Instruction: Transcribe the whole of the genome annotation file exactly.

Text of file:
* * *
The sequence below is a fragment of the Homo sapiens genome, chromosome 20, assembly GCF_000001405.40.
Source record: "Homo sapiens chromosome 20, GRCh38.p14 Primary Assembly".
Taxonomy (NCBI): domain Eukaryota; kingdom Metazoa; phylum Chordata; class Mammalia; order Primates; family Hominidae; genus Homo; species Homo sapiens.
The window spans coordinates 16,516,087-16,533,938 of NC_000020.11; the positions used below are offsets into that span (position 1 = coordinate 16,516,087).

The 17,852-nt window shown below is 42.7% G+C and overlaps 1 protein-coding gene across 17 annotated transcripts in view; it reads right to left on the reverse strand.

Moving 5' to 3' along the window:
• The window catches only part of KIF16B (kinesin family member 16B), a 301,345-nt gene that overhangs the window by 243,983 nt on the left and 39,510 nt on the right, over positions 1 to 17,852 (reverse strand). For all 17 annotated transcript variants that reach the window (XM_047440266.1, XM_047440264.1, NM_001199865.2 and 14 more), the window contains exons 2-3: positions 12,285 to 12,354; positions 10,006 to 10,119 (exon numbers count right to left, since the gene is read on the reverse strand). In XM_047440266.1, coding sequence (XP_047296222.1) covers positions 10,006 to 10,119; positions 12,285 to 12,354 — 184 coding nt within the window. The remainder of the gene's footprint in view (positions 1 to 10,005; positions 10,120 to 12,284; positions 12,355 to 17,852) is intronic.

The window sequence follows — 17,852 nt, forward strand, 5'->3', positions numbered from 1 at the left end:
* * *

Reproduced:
The sequence below is a fragment of the Homo sapiens genome, chromosome 20, assembly GCF_000001405.40.
Source record: "Homo sapiens chromosome 20, GRCh38.p14 Primary Assembly".
Taxonomy (NCBI): domain Eukaryota; kingdom Metazoa; phylum Chordata; class Mammalia; order Primates; family Hominidae; genus Homo; species Homo sapiens.
The window spans coordinates 16,516,087-16,533,938 of NC_000020.11; the positions used below are offsets into that span (position 1 = coordinate 16,516,087).

The 17,852-nt window shown below is 42.7% G+C and overlaps 1 protein-coding gene across 17 annotated transcripts in view; it reads right to left on the reverse strand.

Moving 5' to 3' along the window:
• The window catches only part of KIF16B (kinesin family member 16B), a 301,345-nt gene that overhangs the window by 243,983 nt on the left and 39,510 nt on the right, over positions 1 to 17,852 (reverse strand). For all 17 annotated transcript variants that reach the window (XM_047440266.1, XM_047440264.1, NM_001199865.2 and 14 more), the window contains exons 2-3: positions 12,285 to 12,354; positions 10,006 to 10,119 (exon numbers count right to left, since the gene is read on the reverse strand). In XM_047440266.1, coding sequence (XP_047296222.1) covers positions 10,006 to 10,119; positions 12,285 to 12,354 — 184 coding nt within the window. The remainder of the gene's footprint in view (positions 1 to 10,005; positions 10,120 to 12,284; positions 12,355 to 17,852) is intronic.

The window sequence follows — 17,852 nt, forward strand, 5'->3', positions numbered from 1 at the left end: